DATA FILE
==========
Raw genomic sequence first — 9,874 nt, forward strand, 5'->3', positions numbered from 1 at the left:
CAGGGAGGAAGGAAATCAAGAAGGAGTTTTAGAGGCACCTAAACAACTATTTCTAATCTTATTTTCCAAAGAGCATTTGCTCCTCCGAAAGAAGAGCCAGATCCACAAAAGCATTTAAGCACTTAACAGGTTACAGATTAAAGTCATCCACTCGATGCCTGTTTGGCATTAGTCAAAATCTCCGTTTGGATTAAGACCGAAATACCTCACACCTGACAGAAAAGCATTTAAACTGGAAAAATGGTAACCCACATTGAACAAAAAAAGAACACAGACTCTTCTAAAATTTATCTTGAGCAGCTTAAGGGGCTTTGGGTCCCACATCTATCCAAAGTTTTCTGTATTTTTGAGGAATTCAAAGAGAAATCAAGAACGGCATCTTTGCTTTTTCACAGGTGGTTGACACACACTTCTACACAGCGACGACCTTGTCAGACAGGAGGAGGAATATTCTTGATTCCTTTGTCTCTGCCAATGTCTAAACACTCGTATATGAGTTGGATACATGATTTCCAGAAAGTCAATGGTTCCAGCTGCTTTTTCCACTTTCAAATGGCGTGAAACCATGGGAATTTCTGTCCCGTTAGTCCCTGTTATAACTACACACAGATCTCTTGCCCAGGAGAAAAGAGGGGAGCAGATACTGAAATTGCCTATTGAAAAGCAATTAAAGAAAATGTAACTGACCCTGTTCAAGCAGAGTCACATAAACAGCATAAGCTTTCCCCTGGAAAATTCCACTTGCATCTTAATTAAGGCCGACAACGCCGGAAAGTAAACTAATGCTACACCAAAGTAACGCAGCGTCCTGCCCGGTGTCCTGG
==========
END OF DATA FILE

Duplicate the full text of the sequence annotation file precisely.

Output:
Raw genomic sequence first — 9,874 nt, forward strand, 5'->3', positions numbered from 1 at the left:
CAGGGAGGAAGGAAATCAAGAAGGAGTTTTAGAGGCACCTAAACAACTATTTCTAATCTTATTTTCCAAAGAGCATTTGCTCCTCCGAAAGAAGAGCCAGATCCACAAAAGCATTTAAGCACTTAACAGGTTACAGATTAAAGTCATCCACTCGATGCCTGTTTGGCATTAGTCAAAATCTCCGTTTGGATTAAGACCGAAATACCTCACACCTGACAGAAAAGCATTTAAACTGGAAAAATGGTAACCCACATTGAACAAAAAAAGAACACAGACTCTTCTAAAATTTATCTTGAGCAGCTTAAGGGGCTTTGGGTCCCACATCTATCCAAAGTTTTCTGTATTTTTGAGGAATTCAAAGAGAAATCAAGAACGGCATCTTTGCTTTTTCACAGGTGGTTGACACACACTTCTACACAGCGACGACCTTGTCAGACAGGAGGAGGAATATTCTTGATTCCTTTGTCTCTGCCAATGTCTAAACACTCGTATATGAGTTGGATACATGATTTCCAGAAAGTCAATGGTTCCAGCTGCTTTTTCCACTTTCAAATGGCGTGAAACCATGGGAATTTCTGTCCCGTTAGTCCCTGTTATAACTACACACAGATCTCTTGCCCAGGAGAAAAGAGGGGAGCAGATACTGAAATTGCCTATTGAAAAGCAATTAAAGAAAATGTAACTGACCCTGTTCAAGCAGAGTCACATAAACAGCATAAGCTTTCCCCTGGAAAATTCCACTTGCATCTTAATTAAGGCCGACAACGCCGGAAAGTAAACTAATGCTACACCAAAGTAACGCAGCGTCCTGCCCGGTGTCCTGG